I agree with the advice to try and cure the cause of the flooding problem, and not just deal with the symptons. In any case, I'm glad you took the decision to keep the trees, they add a whole lot more historic dimension to your property.

    Let us know what you decide

  • todancewithwolves

    Hi Caroline. Darling house and property. Welcome to the Cottage forum.

    I agree with the others to not remove the older trees. Perhaps they could do with a good thinning/pruning. Mature trees add value to your property and help with erosion. The smaller trees I would let go. They can sometimes be dug and hauled away (free) by landscapers.

    I really like the picket fence, so happy your keeping it. I am in love with the little playhouse. That would be my home away from home.

    I've seen episodes on TV where people enclose their AC units with lattice. I've added a link below.

    Happy gardening!

    Here is a link that might be useful: Lattice A/C Cover

  • mary_lu_gw

    I am somewhat confused by your pictures. Well, what I mean to say is I cannot get a handle on the shape of your yard and how it all relates to the house. Would it be possible for you to sketch the entire layout(house, playhouse,pool, fencing, etc) That would give me a much better idea of what is in place that will stay and what could be added.

    I agree with most everyone else, keep as many of the trees as you can. We removed a very large tree from the edge of our garden room. My DH originally suggested removing it as it shaded so much of the garden room. I had reservations, but we had the tree examined and found a very large crack in a major limb/main trunk that would have caused it to fall on the neighbors house had it come down in a storm. So the tree was taken out. Lots more sun, but the sense of privacy is completely gone(it really didn't provide privacy but covered the view of much of the neighboring house to make it appear to give privacy) It took me weeks(and many tears) before I even wanted to be on that side of the house and work in my garden room. So you should be aware that not only would you lose shade, but privacy or at least the sense of privacy as well.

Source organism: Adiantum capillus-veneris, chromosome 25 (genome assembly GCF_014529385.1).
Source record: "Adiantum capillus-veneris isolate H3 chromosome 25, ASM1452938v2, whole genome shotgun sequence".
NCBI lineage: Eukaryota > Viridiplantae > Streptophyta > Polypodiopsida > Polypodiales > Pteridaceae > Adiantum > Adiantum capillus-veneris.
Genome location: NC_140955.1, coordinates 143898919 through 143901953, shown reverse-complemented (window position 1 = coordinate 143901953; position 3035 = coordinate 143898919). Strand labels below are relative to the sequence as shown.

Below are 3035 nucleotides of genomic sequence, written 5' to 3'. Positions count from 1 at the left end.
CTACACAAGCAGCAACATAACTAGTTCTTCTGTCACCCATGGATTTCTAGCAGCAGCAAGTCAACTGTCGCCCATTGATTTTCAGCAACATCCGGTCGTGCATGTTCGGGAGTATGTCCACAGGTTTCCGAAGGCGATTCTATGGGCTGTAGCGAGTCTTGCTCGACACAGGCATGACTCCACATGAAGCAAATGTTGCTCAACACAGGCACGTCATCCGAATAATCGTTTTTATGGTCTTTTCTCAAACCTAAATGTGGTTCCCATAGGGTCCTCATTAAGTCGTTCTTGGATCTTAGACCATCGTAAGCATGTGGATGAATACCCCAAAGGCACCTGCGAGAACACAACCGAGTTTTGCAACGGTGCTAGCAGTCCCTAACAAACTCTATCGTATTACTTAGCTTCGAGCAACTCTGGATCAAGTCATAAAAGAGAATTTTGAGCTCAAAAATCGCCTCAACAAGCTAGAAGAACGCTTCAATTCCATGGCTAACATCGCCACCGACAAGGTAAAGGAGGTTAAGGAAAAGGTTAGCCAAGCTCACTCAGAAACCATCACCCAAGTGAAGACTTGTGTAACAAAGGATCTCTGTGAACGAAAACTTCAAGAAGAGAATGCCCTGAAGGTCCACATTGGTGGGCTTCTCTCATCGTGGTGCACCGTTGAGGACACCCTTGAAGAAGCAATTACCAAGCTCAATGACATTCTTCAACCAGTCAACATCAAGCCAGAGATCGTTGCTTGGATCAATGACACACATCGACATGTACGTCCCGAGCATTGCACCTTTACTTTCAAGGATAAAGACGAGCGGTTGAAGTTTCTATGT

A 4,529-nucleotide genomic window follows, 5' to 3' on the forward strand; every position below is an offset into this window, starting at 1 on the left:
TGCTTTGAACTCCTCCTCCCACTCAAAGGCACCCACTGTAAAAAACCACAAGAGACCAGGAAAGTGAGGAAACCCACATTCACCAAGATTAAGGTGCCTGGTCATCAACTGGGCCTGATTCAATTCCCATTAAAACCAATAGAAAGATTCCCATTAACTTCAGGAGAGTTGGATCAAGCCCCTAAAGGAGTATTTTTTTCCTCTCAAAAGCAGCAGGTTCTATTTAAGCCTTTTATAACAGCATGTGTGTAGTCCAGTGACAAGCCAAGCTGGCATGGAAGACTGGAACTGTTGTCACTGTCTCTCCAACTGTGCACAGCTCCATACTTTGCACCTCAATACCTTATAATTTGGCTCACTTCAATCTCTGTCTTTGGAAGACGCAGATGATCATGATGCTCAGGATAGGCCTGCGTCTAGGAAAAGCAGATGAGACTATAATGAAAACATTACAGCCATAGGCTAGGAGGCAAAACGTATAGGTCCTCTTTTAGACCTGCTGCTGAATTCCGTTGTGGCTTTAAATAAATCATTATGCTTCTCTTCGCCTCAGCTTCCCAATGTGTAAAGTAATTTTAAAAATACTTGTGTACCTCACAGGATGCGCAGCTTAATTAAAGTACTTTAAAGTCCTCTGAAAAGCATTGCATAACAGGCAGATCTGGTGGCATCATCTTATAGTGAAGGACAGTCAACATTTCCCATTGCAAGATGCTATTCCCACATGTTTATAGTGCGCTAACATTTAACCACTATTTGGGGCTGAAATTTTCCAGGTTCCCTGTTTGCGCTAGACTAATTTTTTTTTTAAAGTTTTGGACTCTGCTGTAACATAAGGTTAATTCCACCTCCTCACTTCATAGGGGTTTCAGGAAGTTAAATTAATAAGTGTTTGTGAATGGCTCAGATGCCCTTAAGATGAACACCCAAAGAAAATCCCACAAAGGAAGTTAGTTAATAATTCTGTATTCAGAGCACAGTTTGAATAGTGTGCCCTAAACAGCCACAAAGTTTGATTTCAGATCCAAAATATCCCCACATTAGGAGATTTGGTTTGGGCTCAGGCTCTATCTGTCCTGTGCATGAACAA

Eduarda, not sure if you were thinking of my arbor/swing or the "porch" arbor. Here are pictures of both. Oops, I was going to insert some pictures of both, but Photobucket is down. So instead I will put a link to my garden web site below. There are pics of both arbors, on various pages in different stages of development.

    Here is a link that might be useful: our garden wen site

  • trailrunner

    The lattice box over the a/c might be an idea or at least it is giving me some notions.

    About the picket fence in the back...LOL. We moved the playhouse to the left this past fall and removed the chainlink fence that was behind it. The picket you see ended at the playhouse. So it appears to be out in the nmiddle. We would cont. it if we go that route. As for the neighbor's house it ALL shows. The pic just doesn't have the right angle on it. The shade is so deep when the leaves are on that you can't grow even weeds back here. This cancels any plants at all til we get the pecan pruned up and thin out the small trees...not the crepe myrtles as they don't affect the area we want to put plants and I am hoping for some light on them so they will bloom as at present they don't bloom at all either.